Last year Google announced that it was working with Lenovo and HTC on two standalone Daydream VR headsets. These were systems that would require neither a PC or a smartphone to work; you'd simply slip it over your face and depart for virtual worlds unexplored. Then HTC had a change of heart and decided it wanted to focus on conquering China, announcing it would no longer launch the Vive Focus globally. Good news for Lenovo then, which has the first, and currently only confirmed, Daydream standalone headset.
The Lenovo Mirage Solo may cause a little confusion in name as Lenovo already has something called the Mirage, which is its AR Jedi Challenges headset.
The Mirage Solo runs Google's Daydream platform, which until now has only worked with a small smattering of smartphones that need to be slotted into a headset. The beauty of the Mirage Solo is its simplicity: you put it on, pick up the controller, and voila, you're doing VR, baby.
Lenovo Mirage Solo: Comfort and tracking
If you think the Solo looks a lot like the PS VR, you're not going mad. The headstrap is almost identical. I asked Lenovo if the PlayStation VR design was a strong inspiration, but it didn't have much to say about it. It's nice and comfortable though.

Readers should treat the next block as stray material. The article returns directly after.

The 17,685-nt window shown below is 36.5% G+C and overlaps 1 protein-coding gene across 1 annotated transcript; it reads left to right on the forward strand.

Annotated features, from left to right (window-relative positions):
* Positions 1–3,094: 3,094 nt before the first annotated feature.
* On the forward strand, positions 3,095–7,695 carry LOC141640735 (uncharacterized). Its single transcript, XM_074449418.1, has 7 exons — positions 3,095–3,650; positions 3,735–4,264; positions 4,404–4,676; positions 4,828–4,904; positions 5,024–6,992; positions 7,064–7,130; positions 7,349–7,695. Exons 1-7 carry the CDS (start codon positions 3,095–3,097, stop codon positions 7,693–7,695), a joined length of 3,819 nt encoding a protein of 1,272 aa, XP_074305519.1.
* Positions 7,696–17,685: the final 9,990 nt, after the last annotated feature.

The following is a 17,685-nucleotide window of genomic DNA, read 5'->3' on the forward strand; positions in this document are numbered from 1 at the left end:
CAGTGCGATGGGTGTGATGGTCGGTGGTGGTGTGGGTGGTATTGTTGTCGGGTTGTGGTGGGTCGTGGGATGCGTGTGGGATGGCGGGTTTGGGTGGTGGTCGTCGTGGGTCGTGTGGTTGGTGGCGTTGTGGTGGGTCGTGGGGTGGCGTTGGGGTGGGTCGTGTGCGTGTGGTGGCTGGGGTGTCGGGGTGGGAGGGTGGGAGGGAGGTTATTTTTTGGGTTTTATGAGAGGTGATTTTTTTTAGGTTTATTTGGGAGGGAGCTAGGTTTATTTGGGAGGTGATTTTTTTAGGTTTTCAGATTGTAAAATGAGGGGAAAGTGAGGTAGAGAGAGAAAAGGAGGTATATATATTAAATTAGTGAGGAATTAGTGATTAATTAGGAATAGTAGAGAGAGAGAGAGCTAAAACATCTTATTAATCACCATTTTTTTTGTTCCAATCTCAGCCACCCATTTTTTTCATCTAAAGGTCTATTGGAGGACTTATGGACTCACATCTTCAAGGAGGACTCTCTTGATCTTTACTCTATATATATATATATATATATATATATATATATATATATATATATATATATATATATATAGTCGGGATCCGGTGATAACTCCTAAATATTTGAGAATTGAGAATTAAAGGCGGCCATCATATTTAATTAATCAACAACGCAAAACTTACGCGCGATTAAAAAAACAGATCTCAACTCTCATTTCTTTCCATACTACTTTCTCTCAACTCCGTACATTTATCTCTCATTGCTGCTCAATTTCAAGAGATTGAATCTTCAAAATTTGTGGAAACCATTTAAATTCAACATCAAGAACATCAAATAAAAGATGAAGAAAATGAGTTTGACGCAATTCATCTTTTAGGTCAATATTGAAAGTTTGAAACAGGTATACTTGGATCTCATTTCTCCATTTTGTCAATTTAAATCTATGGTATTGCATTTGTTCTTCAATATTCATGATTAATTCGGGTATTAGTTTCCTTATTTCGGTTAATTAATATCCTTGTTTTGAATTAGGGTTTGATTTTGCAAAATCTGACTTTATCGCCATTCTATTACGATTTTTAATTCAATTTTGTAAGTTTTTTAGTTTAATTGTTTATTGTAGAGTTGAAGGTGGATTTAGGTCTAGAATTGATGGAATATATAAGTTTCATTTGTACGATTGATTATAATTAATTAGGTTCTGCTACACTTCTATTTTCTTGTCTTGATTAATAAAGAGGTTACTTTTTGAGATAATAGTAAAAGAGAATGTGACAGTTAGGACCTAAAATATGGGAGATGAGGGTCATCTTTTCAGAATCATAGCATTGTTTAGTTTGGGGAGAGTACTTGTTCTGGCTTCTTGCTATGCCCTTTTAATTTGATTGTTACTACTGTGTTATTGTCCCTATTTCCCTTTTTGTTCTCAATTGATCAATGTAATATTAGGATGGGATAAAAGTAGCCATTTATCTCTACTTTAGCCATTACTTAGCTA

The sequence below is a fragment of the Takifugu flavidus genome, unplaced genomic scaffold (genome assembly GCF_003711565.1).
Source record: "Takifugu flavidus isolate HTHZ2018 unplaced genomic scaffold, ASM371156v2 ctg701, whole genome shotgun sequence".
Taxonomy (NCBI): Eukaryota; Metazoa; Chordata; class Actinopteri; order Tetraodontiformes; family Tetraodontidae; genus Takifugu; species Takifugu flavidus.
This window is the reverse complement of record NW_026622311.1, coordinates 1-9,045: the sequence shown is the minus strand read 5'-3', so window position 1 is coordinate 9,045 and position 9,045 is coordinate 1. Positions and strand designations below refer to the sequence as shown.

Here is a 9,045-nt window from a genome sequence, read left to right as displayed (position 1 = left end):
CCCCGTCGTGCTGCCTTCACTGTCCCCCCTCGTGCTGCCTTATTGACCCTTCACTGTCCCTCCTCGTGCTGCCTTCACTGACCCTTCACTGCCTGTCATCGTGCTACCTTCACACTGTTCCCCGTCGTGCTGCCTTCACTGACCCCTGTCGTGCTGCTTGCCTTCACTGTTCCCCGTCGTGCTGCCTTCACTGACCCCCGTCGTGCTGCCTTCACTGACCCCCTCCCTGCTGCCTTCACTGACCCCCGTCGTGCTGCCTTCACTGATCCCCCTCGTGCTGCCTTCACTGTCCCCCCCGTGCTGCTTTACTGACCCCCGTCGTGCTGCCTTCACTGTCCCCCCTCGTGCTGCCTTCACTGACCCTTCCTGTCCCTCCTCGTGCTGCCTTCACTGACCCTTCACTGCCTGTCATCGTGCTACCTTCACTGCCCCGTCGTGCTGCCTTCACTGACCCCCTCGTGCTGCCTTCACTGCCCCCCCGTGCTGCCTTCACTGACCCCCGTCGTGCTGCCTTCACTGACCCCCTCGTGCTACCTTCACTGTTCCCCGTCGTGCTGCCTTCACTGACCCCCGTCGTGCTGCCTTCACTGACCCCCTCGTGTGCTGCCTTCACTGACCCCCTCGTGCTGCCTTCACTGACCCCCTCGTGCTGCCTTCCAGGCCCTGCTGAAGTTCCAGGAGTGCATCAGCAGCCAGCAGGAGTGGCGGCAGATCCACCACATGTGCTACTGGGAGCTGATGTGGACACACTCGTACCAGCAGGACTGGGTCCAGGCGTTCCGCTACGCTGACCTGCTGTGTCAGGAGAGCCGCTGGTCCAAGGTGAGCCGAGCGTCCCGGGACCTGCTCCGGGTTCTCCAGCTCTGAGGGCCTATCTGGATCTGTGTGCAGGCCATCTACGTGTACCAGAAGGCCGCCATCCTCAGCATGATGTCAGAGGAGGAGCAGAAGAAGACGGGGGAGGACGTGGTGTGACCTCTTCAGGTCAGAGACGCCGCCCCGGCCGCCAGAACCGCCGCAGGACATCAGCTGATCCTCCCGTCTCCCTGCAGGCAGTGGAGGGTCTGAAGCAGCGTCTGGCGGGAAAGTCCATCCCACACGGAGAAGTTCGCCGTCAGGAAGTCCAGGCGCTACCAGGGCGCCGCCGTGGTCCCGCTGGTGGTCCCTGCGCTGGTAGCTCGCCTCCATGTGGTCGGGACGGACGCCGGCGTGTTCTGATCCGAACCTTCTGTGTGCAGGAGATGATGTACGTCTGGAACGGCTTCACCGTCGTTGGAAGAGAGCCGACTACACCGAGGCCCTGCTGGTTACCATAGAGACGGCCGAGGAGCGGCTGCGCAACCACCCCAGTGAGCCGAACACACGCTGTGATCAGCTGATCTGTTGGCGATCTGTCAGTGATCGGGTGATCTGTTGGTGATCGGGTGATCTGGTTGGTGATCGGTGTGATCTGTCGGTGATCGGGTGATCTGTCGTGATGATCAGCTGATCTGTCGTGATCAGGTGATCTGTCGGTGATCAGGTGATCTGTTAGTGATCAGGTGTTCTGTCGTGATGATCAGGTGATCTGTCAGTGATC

The Solo has a combined resolution of 2560 x 1440, which will be the same as the Oculus Go when that launches later this year. For reference that's higher than the HTC Vive but not quite the level of the HTC Vive Pro; less "screen-door" effect, and pretty sharp. It also has a 110-degree field of view, the same as the Vive headsets. Oh, and it works with the existing Daydream 3DoF controller.
But there are limitations. For one thing it doesn't support full room-scale. There's about a 1.5m play space around you, which isn't big. The Solo has 6DoF tracking and uses Google's Movesense technology, so you can dodge, duck, dip and dive and, but you can't really move too far from your starting point, and if you do a grid will appear to demarcate your play space. It's a restriction that left me a bit disappointed. Isn't moving around one of the big selling points of a standalone system like this?